Day 11 (Monday):
The take-home message today?
Intensity level is a scaled value for sound while sound intensity is more of a raw value for sound (dependant on its frequency and amplitude). And, while intensity can be calculated from physical properties of the source, most references to “intensity” in everyday usage are really referencing “intensity level.”
We worked a problem as an example going back and forth between the two (intensity and intensity level). [If one child is "loud" at 75dB, how loud would a room full of 30 children be?] This activated a standard. So all in all, a productive day. This does lead to a question to others doing SBG: what is the average rate of activating standards? One or two per week? One or more a day?
Day 12 (Wednesday):
We discussed Doppler effect today. For a break in pace, we first discussed how Doppler radar works in an important everyday example (everyone in OK knows about Doppler radar–access to weather data and imaging in this state is phenomenal). Increasing/decreasing distances between reflected wavefronts off of a distance cloud is a concept students grasp well, so I went with it. Then the equation(s) were put up on the board for determining the observed frequency. I like combining the expressions with a +/- in the numerator and a -/+ in the denominator. General rule: choose the upper sign for approaching and the lower sign if motion tends away from the other. We worked a couple of examples, then I gave a more challenging/conceptual question:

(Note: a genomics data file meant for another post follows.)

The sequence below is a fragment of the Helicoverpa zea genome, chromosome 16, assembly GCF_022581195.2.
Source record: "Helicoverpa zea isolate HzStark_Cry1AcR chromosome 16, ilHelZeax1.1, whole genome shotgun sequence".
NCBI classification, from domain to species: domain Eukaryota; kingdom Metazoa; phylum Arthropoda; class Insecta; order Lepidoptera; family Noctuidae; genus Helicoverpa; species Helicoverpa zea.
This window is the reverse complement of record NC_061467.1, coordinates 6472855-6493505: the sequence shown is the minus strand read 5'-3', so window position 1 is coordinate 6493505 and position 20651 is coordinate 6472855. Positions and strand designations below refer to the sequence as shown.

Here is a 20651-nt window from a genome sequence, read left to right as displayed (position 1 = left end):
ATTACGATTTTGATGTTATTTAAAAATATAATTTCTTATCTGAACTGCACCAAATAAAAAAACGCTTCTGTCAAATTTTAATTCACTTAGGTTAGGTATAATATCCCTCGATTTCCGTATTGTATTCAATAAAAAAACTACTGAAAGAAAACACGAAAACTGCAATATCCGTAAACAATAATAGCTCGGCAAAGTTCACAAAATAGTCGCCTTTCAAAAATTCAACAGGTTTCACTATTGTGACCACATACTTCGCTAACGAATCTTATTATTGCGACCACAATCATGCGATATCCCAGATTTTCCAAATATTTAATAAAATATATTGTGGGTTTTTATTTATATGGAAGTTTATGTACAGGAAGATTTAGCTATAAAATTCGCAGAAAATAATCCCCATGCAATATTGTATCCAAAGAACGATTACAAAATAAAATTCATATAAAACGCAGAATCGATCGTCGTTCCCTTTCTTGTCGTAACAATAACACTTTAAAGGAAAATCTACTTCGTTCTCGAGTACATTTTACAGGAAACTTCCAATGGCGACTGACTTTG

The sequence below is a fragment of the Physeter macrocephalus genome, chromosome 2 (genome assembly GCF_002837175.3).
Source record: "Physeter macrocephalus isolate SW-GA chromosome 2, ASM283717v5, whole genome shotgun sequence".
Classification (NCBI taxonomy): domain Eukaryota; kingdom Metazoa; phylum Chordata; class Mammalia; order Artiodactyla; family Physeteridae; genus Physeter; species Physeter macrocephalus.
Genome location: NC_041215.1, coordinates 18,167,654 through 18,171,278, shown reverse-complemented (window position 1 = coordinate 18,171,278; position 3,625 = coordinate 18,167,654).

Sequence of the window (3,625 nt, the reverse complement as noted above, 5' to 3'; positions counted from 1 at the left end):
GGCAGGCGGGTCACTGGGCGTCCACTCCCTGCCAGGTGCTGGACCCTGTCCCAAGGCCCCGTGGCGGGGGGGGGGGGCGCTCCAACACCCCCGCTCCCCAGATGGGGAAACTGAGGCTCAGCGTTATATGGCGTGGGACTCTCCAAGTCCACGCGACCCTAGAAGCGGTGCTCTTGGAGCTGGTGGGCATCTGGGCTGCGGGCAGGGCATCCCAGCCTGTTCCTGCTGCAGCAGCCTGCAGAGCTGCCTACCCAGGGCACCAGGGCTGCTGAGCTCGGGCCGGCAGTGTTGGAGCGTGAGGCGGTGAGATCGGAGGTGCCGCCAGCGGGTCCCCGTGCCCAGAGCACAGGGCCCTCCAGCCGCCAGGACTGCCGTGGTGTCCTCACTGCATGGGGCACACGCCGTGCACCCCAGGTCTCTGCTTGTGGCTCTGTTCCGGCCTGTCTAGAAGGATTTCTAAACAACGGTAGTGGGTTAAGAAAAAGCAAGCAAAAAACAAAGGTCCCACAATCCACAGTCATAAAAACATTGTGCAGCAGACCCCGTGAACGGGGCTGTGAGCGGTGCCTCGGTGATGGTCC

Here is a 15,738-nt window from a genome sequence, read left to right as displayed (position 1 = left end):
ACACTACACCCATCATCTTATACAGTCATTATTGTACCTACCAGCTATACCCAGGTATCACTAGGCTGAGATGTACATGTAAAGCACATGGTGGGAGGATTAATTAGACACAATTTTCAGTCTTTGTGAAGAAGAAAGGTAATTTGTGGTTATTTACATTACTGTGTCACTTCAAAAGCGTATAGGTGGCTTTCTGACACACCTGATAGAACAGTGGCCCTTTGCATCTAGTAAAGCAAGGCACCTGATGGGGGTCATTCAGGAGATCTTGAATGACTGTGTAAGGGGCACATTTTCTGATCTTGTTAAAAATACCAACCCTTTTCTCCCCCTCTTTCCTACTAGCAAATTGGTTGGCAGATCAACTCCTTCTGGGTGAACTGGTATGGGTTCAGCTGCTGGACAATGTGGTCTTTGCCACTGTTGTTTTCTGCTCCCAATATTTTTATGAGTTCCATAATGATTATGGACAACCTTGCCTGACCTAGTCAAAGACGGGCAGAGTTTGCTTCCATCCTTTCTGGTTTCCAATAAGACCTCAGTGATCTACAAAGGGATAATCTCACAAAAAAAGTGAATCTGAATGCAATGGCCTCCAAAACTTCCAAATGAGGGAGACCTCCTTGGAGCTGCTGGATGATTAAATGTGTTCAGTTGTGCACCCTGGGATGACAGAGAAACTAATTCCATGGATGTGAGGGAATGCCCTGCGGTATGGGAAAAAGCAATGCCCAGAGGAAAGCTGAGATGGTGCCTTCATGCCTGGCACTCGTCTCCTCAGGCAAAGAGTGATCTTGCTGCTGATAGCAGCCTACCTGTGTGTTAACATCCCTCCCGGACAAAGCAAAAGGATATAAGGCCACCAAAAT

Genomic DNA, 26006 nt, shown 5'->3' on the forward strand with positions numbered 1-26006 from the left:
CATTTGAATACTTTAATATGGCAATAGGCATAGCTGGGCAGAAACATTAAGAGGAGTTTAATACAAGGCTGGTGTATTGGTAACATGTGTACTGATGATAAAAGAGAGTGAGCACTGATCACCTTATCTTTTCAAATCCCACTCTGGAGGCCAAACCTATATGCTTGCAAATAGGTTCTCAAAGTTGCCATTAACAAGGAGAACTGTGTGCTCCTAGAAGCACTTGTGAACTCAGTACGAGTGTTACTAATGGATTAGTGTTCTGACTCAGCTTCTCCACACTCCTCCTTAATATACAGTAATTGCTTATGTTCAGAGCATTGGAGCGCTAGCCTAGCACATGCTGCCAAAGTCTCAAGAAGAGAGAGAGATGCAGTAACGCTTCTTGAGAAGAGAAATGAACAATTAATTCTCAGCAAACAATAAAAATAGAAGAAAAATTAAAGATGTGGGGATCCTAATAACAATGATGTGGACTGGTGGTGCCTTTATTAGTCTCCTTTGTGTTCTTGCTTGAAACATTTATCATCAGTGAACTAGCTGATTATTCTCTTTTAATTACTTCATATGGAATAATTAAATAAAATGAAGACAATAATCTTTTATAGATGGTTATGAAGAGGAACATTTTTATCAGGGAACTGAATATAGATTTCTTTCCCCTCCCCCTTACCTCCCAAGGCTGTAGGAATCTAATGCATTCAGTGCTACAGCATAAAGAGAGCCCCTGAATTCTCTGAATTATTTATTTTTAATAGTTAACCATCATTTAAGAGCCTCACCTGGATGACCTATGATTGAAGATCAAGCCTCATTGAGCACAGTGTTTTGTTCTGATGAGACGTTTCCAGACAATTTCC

If you are swinging a buzzer at the end of a string in a circle with a constant angular velocity, what would the observed shifte frequency as a function of time plot look like?
To force students to consider a scale on the plot, I gave values for the angular velocity, radius of the circle and the frequency of the source. A curious feature of this problem is an unexpected hangup students had (and I should have anticipated it): confusing the angular frequency = 2 f of the swinging sound source with the frequency f of the sound coming from the source.